Today at a lunch at the RAC Club in London the organisers of the Bahrain Grand Prix met with Bernie Ecclestone, several leading F1 team principals ...
Today at a lunch at the RAC Club in London the organisers of the Bahrain Grand Prix met with Bernie Ecclestone, several leading F1 team principals and journalists to discuss the forthcoming Bahrain Grand Prix.
The message from Bahrain and from the F1 teams was clear: the race is on, despite continuing flare ups of protest in the country and rumours of impending cancellation which have surfaced from time to time during the first two Grands Prix of the season. Many of the people who work in the sport have privately expressed concern about the race taking place.
The Bahrainis however believe that the country is on the road to change and that "the Grand Prix has the power and the potential to be a force for good" meanwhile Ecclestone says he is happy for the sport to be used to play a supportive role in that message.
Among those representing Bahrain were Shaikh Salman bin Isa Al Khalifa of the ruling family and Zayed al Zayani, who is responsible for the race. F1 was represented by Ecclestone, Sir Frank Williams, McLaren boss Martin Whitmarsh, Red Bull boss Christian Horner, Mercedes AMG CEO Nick Fry, Pirelli motorsport boss Paul Hembery as well as the FIA's Communications Director Norman Howell.
The Grand Prix had to be cancelled last year last year after an outbreak of violent protest in February 2011 which led to many deaths and thousands of arrests. 29 largely Shia staff were laid off by the circuit, 25 of whom have since returned to their work, according to Zayed.
A commission of enquiry report issued last November found evidence of human rights abuses and police brutality in dealing with the protests.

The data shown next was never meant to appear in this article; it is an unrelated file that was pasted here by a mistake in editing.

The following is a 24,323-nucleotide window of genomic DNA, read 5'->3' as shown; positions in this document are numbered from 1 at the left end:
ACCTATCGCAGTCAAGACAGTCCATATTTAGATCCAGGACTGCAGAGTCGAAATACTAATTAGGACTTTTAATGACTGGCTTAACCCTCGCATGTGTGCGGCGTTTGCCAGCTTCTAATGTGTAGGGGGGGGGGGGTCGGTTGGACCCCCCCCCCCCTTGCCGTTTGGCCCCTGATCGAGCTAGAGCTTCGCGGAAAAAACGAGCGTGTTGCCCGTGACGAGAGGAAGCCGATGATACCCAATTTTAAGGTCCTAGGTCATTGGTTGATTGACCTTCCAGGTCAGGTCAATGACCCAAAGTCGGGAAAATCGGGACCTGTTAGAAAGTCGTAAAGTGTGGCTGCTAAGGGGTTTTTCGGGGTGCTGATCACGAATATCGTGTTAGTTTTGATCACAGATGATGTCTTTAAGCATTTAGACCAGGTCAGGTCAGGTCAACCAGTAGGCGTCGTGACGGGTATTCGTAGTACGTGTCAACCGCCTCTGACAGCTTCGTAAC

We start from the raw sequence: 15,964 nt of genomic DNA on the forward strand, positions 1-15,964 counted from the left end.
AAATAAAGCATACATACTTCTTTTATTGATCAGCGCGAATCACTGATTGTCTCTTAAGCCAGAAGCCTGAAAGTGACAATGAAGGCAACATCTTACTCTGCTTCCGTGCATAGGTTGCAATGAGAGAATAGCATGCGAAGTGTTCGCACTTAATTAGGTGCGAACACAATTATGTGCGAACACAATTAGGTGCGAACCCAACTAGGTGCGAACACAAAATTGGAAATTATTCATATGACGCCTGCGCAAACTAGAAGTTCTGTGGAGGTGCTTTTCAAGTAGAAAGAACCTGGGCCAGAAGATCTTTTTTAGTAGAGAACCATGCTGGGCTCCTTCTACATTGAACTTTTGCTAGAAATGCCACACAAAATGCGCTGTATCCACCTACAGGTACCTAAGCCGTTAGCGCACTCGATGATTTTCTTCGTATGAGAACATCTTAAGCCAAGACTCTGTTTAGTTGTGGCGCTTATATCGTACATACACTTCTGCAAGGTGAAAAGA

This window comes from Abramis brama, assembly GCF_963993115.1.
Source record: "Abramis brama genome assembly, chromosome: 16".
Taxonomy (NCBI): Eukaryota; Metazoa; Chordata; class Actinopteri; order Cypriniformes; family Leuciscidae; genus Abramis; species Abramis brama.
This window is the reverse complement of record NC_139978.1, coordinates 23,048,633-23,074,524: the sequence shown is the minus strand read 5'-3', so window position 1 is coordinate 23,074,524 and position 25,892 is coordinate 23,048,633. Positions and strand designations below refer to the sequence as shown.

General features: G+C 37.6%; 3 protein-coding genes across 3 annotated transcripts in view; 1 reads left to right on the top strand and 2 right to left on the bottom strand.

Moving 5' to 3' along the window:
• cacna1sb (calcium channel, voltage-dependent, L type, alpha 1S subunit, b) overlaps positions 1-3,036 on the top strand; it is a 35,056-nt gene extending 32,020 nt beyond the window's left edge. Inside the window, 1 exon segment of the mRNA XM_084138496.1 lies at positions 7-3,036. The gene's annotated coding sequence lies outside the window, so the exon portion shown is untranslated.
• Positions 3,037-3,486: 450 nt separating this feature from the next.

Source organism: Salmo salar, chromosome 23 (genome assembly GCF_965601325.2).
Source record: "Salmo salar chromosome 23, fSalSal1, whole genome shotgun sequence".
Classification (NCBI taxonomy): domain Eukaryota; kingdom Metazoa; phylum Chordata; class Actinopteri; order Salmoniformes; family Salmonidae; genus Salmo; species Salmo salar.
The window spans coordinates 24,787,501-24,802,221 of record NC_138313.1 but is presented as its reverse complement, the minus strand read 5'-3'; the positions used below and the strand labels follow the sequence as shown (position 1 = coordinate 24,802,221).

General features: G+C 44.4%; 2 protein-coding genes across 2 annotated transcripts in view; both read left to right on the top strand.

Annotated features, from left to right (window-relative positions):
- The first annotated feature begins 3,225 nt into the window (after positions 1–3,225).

The Grand Prix is due to take place in three weeks, following the Chinese Grand Prix and the Baharinis wanted to get the message across today that the security situation is back to normal and that teams, media and fans can be reassured that the event will pass safely and that despite reports of continuing outbreaks of violence, there will be no need for additional security.
"It (the race) will take place and I'm sure it'll happen without any problems," Ecclestone told me. "I don't need any personal security but I'm sure whatever is necessary will be looked after. People that are trying to demonstrate are going to use anything to do with F1. If they did it would be silly because it shows to the rest of the world.
As for whether he is comfortable for F1 to be used as a "force for good" and an symbol of reconciliation, Ecclestone said, "We'd be happy to do whatever. I don't see that we can help much but we're there, we have confidence in Bahrain. The good thing about Bahrain is that it's more democratic than most places. The people there are allowed to speak what they want and they can protest what they want to."
"F1 is a sport at the end of the day and we've always enjoyed racing in Bahrain," said Christian Horner. "It's on the calendar and the FIA and promoters deem it right to hold a race in Bahrain so we will be happy to be there and race.
"We've had assurances from the FIA that they are happy (about security arrangements). When you enter the championship, you enter to compete in all the races and we'll look forward to racing in Bahrain."
Shaikh Salman and Zayed al Zayani both underlined the economic importance of the event to Bahrain. They said that economic analysts put the economic benefit of the race at $220 million annually to the country and its cancellation last year, they said, had a significant impact on local businesses.
"We're very excited," said Shaikh Salman, the CEO of the circuit. "The Grand Prix ties us to the world. Bahrain is such a small country and we get a chance to play on a global scale. And that small country really punches above its weight during that time. As Bahrainis that's what makes us proud. The Grand Prix plays a huge part in Bahrain, the economic impact everyone benefits from, the taxi drivers, hotels and so on.
"The Grand Prix is a huge event and security measures are part of that. We've shown them what we've done every year and it hasn't changed that much.
"We have moved on from what happened and the unfortunate incidents of last year. The Grand Prix coming back says that."
* You can hear more on this story on the JA on F1 podcast, which will be live on Soundcloud and Itunes later this evening.
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Listen to the JA on F1 podcast, episode 2.
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